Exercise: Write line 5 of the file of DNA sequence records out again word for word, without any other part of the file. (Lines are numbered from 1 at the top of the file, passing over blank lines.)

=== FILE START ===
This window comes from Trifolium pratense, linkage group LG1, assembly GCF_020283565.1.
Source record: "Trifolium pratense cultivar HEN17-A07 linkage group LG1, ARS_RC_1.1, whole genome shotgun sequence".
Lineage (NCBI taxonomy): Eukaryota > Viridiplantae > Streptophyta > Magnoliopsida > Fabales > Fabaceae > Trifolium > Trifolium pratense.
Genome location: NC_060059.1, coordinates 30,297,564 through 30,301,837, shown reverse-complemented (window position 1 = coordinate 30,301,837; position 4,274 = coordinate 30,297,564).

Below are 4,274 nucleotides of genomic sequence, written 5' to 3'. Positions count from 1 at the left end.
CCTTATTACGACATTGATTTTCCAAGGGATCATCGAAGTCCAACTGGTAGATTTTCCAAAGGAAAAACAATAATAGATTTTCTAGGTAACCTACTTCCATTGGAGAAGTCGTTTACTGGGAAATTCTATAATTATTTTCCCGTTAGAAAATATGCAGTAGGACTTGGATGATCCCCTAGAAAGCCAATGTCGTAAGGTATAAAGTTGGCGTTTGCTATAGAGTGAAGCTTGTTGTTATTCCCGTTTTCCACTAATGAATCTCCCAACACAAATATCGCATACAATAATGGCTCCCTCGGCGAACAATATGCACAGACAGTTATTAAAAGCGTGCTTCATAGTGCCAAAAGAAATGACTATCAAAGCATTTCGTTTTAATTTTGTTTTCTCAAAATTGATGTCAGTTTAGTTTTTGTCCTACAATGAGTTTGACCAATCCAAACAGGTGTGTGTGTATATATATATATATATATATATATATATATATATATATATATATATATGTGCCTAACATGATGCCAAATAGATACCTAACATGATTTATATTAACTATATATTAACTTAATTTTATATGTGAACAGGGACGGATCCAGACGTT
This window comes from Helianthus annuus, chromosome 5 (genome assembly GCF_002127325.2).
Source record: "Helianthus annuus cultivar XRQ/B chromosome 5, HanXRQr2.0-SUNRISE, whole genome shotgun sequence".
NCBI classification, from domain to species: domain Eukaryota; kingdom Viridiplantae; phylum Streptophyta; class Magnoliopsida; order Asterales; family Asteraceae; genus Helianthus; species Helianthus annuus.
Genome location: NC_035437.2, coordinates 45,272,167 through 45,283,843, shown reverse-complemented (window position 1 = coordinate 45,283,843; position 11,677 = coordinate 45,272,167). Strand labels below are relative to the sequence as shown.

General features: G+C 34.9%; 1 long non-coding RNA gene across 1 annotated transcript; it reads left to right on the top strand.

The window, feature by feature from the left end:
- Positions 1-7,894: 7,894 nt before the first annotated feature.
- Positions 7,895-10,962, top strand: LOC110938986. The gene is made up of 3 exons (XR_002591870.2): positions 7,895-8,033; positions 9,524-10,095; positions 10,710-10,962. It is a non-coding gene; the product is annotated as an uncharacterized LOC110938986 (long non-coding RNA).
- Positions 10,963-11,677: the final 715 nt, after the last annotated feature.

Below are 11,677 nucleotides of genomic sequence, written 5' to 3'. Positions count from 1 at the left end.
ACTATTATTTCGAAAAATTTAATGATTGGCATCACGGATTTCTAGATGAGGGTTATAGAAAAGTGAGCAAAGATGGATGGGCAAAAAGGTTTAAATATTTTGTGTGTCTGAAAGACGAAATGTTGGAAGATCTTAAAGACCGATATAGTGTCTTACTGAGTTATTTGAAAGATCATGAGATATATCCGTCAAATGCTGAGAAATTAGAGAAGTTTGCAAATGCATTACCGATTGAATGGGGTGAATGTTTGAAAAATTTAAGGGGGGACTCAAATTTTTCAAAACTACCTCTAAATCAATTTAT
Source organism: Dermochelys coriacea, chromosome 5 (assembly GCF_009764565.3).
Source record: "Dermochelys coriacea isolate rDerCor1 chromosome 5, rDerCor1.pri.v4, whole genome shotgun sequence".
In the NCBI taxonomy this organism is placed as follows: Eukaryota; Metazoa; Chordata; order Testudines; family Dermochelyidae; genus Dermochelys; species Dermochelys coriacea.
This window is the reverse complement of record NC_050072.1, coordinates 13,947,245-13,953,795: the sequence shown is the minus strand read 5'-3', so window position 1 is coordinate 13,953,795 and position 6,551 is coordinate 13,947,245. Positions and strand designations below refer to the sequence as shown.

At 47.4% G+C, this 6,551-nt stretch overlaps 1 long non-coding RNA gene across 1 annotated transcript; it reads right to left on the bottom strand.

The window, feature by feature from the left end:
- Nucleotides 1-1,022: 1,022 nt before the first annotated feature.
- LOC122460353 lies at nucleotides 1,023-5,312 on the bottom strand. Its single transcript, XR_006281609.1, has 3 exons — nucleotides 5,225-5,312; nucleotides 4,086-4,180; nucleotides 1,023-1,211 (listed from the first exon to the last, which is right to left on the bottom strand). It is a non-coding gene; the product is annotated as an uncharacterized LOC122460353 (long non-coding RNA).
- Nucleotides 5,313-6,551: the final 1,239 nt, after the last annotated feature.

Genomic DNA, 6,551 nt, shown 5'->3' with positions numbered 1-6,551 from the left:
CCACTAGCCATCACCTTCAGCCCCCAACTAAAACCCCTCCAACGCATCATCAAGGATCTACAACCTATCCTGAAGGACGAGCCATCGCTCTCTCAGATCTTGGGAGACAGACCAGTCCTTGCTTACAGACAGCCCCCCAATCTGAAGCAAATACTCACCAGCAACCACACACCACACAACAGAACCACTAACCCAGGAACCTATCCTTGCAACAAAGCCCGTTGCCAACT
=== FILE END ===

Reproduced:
Below are 4,274 nucleotides of genomic sequence, written 5' to 3'. Positions count from 1 at the left end.